14 December – Tshitangano writes to the national Department of Basic Education to protest against his victimisation.

6 December – The head of department (HOD) signs a letter saying he is dismissing Tshitangano.

5 December – Limpopo Department of Education is put under administration4 November – A new attorney asks for a two-week postponement, but this is denied and Tshitangano’s disciplinary hearing continues in his absence. He is found guilty on all charges.

August – The Presidency responds to Tshitangano’s concerns sent in April.

19 July – The HOD appoints Neo Africa to do a forensic investigation into Tshitangano’s allegations. He asks them to include a list of allegations from the premier’s office. In September or October, Tshitangano asks for the Neo Africa report for his disciplinary hearing, but he is not given access to it.

12 July – AG responds to Tshitangano’s concerns, saying he will conduct a special audit in September, but this is not done.

5 July – Motshekga responds to Tshitangano’s concerns.

1 July – Tshitangano receives fabricated charges of suspension from the department through its lawyers. A date for a disciplinary hearing is set for October.

July 2011 – The PP writes to Tshitangano, asking for his evidence file, which he hands over. The PP also tells him to make affidavit detailing the allegations, which he does. It lists the irregular appointment of EduSolutions, underfunding of norms and standards, procuring mobile classrooms from a very expensive service provider using fraudulent approval, and procuring a service for R95m when there were competitive bids of below R50m.

5 June – Becoming frustrated that the MEC and the premier are dragging their heels with their investigations, Tshitangano sends additional documents and material to the PP and the auditor-general (AG). He also sends complaints to Basic Education Minister Angie Motshekga and Finance Minister Pravin Gordhan. The finance department responds immediately.

July – The PP meets with the HOD, saying it is looking for the documents. Tshitangano receives an email from the PP saying that the HOD suspended him because he failed to give the PP the necessary documents.

6 May – Tshitangano officially receives a letter of suspension, but it does not contain reasons for his suspension.

May – The MEC and premier respond to Tshitangano, saying they will look into these allegations. The Presidency responds in August.

April – Tshitangano writes to the Limpopo premier, MEC and the Presidency, citing allegations mainly against the HOD and CFO. He asks that these allegations are investigated.

13 April – Tshitangano’s office is locked and he begins working from home. The department starts looking for reasons to dismiss him.

March 2011 – The order for Grade R toys is issued to EduSolutions.

February – March – Invoices start coming in from EduSolutions: first an amount of R108m, with a discount of R32m. The discount is to be shared, with the state getting about R10m and EduSolutions getting R22m. Tshitangano starts following matter up with the PP himself after reporting it in August 2010. The PP says the office requested documents from the HOD in November 2010, but it was alleged he never gave them to the PP.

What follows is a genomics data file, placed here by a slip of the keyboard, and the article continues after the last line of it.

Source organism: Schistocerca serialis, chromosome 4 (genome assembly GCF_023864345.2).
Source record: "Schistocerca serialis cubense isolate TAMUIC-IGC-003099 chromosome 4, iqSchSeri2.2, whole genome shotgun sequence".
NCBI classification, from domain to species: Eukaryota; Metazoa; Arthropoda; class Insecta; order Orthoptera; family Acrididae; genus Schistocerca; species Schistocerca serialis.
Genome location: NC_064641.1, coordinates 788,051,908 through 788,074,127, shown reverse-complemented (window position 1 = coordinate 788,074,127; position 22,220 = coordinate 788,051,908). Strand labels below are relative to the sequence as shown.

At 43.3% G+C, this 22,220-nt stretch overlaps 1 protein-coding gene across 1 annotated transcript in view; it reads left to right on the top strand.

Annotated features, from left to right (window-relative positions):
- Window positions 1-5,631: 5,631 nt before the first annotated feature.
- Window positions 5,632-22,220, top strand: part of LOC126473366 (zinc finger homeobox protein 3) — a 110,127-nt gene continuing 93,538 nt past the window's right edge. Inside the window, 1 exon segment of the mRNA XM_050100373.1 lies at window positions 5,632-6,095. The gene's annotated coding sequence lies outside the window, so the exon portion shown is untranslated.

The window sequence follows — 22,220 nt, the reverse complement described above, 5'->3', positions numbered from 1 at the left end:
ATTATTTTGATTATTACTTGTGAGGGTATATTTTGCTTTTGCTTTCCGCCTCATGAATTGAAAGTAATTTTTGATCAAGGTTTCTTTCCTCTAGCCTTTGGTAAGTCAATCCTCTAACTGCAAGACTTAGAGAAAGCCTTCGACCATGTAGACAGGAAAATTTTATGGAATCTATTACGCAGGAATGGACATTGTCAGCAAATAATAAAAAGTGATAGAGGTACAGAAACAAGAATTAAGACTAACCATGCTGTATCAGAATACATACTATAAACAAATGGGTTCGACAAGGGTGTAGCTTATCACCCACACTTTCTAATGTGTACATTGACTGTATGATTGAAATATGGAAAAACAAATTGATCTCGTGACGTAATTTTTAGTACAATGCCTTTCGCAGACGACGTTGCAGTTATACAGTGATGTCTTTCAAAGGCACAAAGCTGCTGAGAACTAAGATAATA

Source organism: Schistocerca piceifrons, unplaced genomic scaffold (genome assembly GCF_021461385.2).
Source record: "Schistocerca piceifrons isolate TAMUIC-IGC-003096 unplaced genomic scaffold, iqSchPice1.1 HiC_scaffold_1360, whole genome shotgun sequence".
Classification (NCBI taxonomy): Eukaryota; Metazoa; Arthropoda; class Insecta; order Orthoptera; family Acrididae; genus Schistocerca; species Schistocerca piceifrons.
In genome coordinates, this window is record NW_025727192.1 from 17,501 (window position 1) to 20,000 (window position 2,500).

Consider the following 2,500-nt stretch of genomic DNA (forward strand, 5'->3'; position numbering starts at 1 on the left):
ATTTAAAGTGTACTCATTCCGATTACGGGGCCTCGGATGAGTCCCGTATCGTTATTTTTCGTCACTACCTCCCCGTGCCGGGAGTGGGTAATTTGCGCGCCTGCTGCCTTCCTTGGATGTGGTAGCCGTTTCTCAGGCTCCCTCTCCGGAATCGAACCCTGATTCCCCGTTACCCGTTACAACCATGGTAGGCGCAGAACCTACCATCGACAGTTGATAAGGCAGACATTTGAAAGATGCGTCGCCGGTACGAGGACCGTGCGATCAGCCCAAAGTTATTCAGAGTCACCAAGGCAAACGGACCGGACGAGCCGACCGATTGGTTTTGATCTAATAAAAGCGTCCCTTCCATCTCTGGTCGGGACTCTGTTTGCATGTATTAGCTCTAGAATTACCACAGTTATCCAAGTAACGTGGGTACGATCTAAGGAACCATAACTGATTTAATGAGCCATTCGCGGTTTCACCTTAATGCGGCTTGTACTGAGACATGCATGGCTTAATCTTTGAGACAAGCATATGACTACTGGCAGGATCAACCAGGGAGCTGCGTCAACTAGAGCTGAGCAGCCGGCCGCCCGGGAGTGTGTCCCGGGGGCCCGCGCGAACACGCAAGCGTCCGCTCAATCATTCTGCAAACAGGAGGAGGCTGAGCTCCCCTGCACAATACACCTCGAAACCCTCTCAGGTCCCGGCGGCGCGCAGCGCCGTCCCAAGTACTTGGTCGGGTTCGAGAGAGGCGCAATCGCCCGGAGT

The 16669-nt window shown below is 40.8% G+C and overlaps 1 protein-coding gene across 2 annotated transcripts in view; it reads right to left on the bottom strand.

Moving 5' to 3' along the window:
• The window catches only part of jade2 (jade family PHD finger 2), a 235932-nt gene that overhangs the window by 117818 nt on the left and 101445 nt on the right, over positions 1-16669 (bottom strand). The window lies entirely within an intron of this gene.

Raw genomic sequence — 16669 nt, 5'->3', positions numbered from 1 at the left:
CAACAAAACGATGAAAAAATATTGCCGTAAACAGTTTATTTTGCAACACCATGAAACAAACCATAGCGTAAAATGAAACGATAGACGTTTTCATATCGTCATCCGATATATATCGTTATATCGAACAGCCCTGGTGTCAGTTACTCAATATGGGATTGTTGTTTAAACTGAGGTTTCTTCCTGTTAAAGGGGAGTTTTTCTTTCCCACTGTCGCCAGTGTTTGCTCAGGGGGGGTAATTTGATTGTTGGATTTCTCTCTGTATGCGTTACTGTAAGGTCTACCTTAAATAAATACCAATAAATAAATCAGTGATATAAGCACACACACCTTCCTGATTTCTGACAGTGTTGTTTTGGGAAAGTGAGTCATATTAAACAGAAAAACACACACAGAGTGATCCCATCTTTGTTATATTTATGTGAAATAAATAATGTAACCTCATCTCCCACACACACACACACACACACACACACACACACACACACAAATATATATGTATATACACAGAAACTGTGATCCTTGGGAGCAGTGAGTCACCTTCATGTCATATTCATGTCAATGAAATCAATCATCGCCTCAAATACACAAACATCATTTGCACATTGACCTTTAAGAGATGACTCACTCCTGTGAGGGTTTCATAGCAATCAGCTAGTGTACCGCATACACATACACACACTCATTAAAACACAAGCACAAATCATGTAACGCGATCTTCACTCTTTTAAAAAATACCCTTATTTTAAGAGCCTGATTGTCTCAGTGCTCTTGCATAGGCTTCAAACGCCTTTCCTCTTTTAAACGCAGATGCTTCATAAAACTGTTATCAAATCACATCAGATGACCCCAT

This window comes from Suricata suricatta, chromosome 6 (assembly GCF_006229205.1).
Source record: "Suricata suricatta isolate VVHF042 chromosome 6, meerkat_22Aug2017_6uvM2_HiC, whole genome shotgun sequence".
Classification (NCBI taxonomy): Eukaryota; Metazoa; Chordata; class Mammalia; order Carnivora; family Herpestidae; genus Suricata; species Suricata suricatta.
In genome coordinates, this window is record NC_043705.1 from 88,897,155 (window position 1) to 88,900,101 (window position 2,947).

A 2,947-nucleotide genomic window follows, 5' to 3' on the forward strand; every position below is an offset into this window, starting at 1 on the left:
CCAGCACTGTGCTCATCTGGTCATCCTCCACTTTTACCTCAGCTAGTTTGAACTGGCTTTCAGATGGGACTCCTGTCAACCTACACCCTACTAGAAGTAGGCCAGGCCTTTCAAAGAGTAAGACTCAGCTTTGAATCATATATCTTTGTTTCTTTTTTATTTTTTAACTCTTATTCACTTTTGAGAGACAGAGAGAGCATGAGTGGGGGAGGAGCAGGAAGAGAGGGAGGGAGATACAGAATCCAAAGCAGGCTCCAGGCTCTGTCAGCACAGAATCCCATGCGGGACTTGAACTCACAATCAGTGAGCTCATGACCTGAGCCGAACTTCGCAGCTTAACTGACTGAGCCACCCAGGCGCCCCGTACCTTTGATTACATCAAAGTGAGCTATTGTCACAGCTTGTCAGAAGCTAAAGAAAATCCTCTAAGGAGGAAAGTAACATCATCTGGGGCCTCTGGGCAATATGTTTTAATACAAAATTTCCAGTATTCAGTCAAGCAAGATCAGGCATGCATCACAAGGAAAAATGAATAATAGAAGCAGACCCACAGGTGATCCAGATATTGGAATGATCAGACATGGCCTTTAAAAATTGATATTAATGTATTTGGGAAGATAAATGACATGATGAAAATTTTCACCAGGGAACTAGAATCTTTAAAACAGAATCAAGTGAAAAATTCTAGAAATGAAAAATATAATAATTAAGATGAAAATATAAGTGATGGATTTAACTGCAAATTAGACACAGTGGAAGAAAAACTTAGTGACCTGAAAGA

28 January 2011 – The state tender bulletin states that the tender for Grade R toys is cancelled because the validity period has expired. EduSolutions is not mentioned.


28 December 2010 – It is decided that a tender for Grade R toys and science calculators is to be given to EduSolutions as well.

December 2010 – Tshitangano is brought documents to release R19.7m to EduSolutions as an advanced payment. He is under pressure from the HOD and CFO and releases the money, but not before stating his concerns. This statement is signed by the CFO and HOD.

November – PP asks for the EduSolutions tender documents from the provincial education department.

8 – 18 October – The SLA with EduSolutions is finalised. Tshitangano does not see the SLA until he is asked to release a R19.7m advanced payment in December. He queries this amount and the matter of the advanced payment as there were no such provisions in the bid, with which he became familiar during his time as acting CFO.

1 September – A new CFO is appointed – Martin Mashaba.

31 August – Tshitangano’s term as acting CFO ends.

August – Tshitangano reports this to the public protector (PP).

16 August – Ramdharie and the provincial treasury withdraw the offer to investigate.

15 August – Ramdharie replies to Tshitangano and the HOD, saying he will appoint a team.

12 August – The HOD asks Tshitangano when he is going to finalise the EduSolutions tender, but Tshitangano says they must get an opinion from the Treasury first. He writes to the head of the Limpopo Treasury, Nerulal Ramdharie, asking him to appoint a team to investigate the tender award.

4 August – Tshitangano is in correspondence with the HOD regarding his concerns with the tender award, and the HOD says the issues will be sorted out in the service level agreement (SLA).

27 July – After the bid adjudication committee (BAC) meets, it tells Tshitangano it has decided on EduSolutions as the provider.

May – Tender to outsource is published in the Sowetan newspaper and government tender bulletin.

8 April – HOD signs a service level agreement to renew a warehouse used to store books.

Early April – Tshitangano raises the red flag after head of the education department (HOD) Benny Boshielo tells him the department is going to outsource the procurement of learner teacher support material (LTSM).

End of Feb – Limpopo Education Department chief financial officer (CFO) Ian van der Merwe leaves. Tshitangano is appointed acting CFO from 1 March to 31 August. During this time he learns about the department’s intentions to outsource textbook procurement and EduSolutions winning the bid. After 31 August, when he returns to his post as general manager of finance, he has nothing more to do with the EduSolutions matter, but is asked to pay its invoices.


Solly Tshitangano moves from his job in the Mpumalanga government to Limpopo government as the general manager of finance in the education department
A task team appointed by the Department of Basic Education and headed by former Gauteng education MEC Mary Metcalfe audits the delivery of textbooks at 10 percent of schools and is expected to present a draft report by Wednesday 11 July.